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Our economic system, reliant on ever more polluting unconventional sources of energy, is evidently out of sync with the planet we inhabit and the shared values that unite us.

The planet is literally burning. Air pollution is killing millions of people. Flooding and erosion are assaulting coastal areas destroying infrastructure or rendering them more vulnerable.

Remaining in denial is costing Canadians greatly: extreme weather insured damages in Canada cost $1.4 billion in 2018 alone and is growing exponentially. We are undergoing the sixth mass species extinction event since life began on earth, this time due to human activity.

We are losing essential-to-our-survival ecological services ⁠— clean air, water and food ⁠— that nature has so far provided freely.

Inequality of income is also growing despite political promises to the contrary, further fueling cynicism and distrust in politicians and democratic institutions.

The latter are increasingly perceived to be in the pocket of those who can afford armies of lobbyists to exert pressure behind closed doors and ensure laws and policies benefit their private interests rather than the public good.

Business as usual already bears unacceptable consequences, and keeping on this trajectory can only lead us over the proverbial cliff.

Avoiding catastrophic climate change, resource depletion and global economic meltdown is possible, but it will require a transition of extraordinary scope, depth and speed. Such a collective endeavour requires each person to do their part if it is to succeed, starting with educating oneself about the issues and voting accordingly.

Fear is a normal human reaction to this worrisome state of affairs and to the urgency with which we need to change. We can be controlled by fear, deny the reality we now live in, become small-hearted and double-down on simplistic, obsolete notions of infinite economic growth.

Indeed, we have seen the rise of populist demagogues here and abroad preying on our worst human instincts to gain power by fueling division and hate. This is hardly creating a society in which anyone would want to live.

Another possible outcome is to triumph over fear ⁠— to develop courage. We can embrace the complexity of the world we now inhabit, recognize our radical interdependence and respond with empathy, creativity and co-operation. Not just try to avoid the worst but strive to do, and be, better than we ever have.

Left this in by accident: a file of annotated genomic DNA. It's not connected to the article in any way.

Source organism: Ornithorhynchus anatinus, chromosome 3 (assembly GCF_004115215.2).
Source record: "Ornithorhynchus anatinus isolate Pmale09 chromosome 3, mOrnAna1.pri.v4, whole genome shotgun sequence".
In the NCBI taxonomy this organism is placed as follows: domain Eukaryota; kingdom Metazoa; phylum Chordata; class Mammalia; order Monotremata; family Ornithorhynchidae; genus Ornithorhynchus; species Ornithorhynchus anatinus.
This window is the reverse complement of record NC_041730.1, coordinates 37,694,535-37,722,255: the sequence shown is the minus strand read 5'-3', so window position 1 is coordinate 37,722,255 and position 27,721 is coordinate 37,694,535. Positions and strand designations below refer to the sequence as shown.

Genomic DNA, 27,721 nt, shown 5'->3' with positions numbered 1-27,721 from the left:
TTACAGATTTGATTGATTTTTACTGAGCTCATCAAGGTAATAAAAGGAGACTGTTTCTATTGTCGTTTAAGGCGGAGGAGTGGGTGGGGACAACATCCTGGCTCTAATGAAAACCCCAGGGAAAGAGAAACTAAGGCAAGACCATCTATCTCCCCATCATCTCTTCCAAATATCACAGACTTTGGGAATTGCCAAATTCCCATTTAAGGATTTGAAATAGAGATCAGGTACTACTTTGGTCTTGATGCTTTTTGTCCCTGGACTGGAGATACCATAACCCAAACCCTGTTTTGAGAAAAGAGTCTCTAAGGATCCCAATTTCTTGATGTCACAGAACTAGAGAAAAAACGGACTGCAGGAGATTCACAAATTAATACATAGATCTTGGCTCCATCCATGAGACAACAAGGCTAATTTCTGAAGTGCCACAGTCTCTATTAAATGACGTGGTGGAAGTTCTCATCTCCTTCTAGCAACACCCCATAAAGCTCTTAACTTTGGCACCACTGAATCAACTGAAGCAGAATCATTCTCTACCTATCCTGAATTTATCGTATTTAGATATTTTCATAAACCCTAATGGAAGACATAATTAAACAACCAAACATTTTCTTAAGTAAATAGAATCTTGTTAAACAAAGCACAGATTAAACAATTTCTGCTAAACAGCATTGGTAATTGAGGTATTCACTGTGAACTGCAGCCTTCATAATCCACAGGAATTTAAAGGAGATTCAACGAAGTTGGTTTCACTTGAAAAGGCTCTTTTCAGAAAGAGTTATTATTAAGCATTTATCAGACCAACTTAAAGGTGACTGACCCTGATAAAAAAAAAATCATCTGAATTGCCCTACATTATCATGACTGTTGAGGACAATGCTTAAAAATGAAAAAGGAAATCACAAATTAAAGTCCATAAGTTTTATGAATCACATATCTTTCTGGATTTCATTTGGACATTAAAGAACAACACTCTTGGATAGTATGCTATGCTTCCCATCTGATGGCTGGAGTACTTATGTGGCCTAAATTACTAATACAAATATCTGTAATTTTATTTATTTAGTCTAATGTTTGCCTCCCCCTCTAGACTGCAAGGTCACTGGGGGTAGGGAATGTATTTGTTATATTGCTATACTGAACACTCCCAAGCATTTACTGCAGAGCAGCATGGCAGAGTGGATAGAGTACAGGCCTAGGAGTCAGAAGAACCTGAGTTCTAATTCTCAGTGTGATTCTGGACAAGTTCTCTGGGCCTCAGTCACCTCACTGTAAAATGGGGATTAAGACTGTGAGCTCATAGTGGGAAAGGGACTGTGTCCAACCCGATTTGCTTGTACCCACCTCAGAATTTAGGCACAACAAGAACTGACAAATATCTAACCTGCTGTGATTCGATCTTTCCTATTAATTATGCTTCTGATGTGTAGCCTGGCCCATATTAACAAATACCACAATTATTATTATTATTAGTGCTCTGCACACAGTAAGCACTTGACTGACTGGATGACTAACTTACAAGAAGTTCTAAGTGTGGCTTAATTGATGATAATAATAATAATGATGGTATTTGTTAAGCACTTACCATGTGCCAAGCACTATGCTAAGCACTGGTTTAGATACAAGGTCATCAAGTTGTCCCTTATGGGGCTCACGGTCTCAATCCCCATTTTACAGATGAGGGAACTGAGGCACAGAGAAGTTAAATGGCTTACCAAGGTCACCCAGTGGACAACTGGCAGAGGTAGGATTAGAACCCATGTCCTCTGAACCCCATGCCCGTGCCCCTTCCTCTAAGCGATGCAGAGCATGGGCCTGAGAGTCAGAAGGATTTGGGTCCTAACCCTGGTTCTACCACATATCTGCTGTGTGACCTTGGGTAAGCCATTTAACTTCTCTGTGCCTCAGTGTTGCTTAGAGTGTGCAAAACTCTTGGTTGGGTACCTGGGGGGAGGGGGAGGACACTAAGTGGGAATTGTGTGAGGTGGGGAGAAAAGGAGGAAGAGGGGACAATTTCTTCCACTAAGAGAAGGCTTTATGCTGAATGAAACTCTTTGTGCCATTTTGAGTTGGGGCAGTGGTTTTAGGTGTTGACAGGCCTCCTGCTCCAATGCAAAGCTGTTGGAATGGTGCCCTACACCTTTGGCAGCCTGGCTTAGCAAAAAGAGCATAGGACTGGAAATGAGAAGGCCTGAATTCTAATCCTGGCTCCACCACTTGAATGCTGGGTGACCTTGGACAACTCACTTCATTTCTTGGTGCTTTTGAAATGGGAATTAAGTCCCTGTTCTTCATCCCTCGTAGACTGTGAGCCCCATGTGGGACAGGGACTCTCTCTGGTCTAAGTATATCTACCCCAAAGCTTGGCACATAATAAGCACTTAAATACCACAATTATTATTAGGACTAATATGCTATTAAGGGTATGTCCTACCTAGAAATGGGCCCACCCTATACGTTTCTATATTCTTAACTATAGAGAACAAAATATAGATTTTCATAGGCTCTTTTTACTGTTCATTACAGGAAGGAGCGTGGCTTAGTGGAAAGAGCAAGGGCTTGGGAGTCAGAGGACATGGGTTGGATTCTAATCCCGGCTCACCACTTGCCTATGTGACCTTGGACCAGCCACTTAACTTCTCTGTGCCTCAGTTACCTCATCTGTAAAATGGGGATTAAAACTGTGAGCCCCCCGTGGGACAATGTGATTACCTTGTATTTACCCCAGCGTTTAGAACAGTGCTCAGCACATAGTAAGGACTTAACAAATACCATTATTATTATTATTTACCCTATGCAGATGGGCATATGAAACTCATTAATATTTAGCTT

Most of the history of scientific endeavours to date have focused on separating elements of a whole to understand how individual parts work. However, recent scientific discoveries from biology to quantum physics teach us that everything is related and interdependent, often confirming ancient indigenous wisdom.

This “new” understanding should also transform how we understand the functioning of human societies. Traditional production models are linear and based on a cycle of extraction-transformation-production-use-disposal, where most of the waste and damages caused are not accounted for.

The economy, the energy it requires to function and its environmental consequences can no longer be considered in silos. The economy itself must become circular if humanity is to survive and thrive in the future.

We must re-couple economic performance with gains in human wellbeing and de-couple it from environmental damage. Breakthrough technologies and social innovations, from utility-scale storage of renewable energy to smarter fertilizers and bioplastics, are already disrupting the status quo.

We just need visionary leaders that can support their sustainable development and growth.

We need political leaders who respond to the challenges and opportunities of the 21st century credibly, that can guide us on a just transition of our economy and energy systems; not ones that deny the complex world we now live in or only pay lip service to it.

Credible planning involves much more than one-liners and slogans. During this election we must scrutinize all party platforms and electoral promises for details not only on lofty goals, but on the paths forward and means to achieve them, on timelines and costs and most importantly the extent to which candidates of all political stripes understand the intrinsic vital nexus between economy, energy and environment.

We must criticize and ultimately discard politicians who disagree with or diminish the importance of the above facts. If in power, they would not only put our health and safety at risk but also lead us to bankruptcy.

On Oct. 3, 100 environmental debates will occur across the country. Hopefully Canadians will seize this opportunity to ask the hard questions and demand adequate answers.

Come election day, I can only hope that Canadians will choose leaders equipped for business as unusual, as if our lives and future lives depended on it, because they do.